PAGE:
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Bold graphic with words "come alive! you can make it"

Corita Kent: Power Up

8 February – 12 May 2019
Exhibited at the House of Illustration

The UK’S biggest ever show of work by the pop artist, social activist and nun.

Corita Kent's joyful, subversive and – to some – controversial screen prints revolutionised typographic design, challenged the Roman Catholic Church and offered a bold new perspective on misogyny, racism and war.

A contemporary of Andy Warhol, admired by Charles and Ray Eames, John Cage and Saul Bass, Corita's radical Pop Art brought the sublime to bear on the everyday.

Designed by the acclaimed Fraser Muggeridge studio, the exhibition featured 70 screen prints showing the evolution of Corita's work. It showcased her art from the early 1960s where she juxtaposed religious texts with advertising slogans, to the late 1960s where she increasingly used her art for protest.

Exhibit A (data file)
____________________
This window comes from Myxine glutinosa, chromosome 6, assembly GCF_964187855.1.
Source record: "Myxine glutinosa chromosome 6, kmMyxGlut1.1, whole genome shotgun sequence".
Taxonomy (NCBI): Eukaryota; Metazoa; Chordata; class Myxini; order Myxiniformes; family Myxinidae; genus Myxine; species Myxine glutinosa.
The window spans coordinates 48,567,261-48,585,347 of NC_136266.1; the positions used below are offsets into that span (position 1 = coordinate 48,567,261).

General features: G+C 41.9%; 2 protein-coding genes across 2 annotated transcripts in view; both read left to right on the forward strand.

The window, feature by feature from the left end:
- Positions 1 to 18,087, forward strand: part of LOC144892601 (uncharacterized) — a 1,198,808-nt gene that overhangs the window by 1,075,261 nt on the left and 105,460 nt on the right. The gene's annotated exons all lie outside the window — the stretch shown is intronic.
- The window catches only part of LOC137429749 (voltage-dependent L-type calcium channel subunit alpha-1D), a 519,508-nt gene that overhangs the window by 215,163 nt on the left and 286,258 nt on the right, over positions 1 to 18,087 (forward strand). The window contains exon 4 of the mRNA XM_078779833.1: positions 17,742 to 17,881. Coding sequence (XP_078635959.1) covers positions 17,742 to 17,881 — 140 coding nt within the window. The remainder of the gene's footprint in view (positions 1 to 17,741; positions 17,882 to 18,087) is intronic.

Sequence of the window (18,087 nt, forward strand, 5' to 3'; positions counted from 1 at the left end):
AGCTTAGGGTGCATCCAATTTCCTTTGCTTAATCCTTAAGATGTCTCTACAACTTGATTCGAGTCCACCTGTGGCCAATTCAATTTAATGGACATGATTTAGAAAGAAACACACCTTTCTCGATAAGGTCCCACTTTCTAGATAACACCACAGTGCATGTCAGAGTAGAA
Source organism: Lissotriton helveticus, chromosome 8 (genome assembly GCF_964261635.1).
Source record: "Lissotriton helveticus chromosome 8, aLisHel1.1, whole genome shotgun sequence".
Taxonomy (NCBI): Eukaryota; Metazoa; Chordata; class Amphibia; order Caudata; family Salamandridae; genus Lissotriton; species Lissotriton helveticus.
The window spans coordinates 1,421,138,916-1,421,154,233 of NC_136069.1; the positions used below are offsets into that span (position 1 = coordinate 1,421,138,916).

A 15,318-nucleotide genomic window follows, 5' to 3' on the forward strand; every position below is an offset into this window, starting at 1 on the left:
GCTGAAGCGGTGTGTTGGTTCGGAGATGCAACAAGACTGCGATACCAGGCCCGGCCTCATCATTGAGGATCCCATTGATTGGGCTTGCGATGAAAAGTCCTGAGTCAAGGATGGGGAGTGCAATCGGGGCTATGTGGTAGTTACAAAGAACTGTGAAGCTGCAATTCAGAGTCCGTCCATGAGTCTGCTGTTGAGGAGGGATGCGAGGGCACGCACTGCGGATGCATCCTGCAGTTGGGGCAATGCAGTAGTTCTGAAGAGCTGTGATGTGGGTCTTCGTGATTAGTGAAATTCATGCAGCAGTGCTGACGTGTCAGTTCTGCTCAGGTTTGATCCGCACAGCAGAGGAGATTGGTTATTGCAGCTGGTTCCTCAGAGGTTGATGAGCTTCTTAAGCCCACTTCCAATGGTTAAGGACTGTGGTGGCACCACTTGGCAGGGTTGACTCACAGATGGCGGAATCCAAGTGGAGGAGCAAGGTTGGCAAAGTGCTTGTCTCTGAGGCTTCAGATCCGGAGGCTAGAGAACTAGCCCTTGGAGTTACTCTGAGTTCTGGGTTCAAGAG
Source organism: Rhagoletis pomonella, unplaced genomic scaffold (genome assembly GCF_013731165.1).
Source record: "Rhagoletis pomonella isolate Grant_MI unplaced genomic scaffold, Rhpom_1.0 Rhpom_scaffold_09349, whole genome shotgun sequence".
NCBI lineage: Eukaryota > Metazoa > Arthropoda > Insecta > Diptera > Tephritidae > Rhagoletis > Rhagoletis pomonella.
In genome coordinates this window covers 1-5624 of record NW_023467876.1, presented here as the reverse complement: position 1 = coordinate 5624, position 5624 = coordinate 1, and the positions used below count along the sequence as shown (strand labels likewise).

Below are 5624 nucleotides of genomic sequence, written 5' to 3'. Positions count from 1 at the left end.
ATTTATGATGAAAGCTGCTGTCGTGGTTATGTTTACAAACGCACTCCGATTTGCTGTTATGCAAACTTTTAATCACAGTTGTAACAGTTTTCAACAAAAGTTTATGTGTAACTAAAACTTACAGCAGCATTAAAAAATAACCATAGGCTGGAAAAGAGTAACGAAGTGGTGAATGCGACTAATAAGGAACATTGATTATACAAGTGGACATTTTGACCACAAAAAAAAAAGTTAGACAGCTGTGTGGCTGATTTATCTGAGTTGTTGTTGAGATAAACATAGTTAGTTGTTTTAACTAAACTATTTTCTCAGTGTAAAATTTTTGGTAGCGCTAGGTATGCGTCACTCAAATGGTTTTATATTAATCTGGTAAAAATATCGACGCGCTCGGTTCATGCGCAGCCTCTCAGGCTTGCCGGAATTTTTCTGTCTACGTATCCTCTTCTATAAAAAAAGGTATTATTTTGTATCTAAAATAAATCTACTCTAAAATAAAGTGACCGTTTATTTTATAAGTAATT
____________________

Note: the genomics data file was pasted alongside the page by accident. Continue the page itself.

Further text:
The exhibition was presented with thanks to Corita Art Center and Ditchling Museum of Art + Craft.

Selected reviews and articles

So, Corita Kent: there were none like her. And there still aren’t, really.

Time Out

Her revolt powers out of a colour-filled wallspace

Socialist Review

...bright, uplifting, thought-provoking

Books & Boots

A photograph of the exhibition

Installation view, Corita Kent: Power Up at House of Illustration.

Photograph from the exhibition featuring a blue wall and display cases with illustrations on display

Installation view, Corita Kent: Power Up at House of Illustration.

Bright orange artwork with the words "come alive!" printed upside-down in red, and "you can make it" printed in reverse in blue

come alive, 1967

Bold and expressive print of Mother Mary looking over a deceased Jesus Christ

immaculate heart, 1950

All artworks © Corita Art Center
All photographs © Paul Grover

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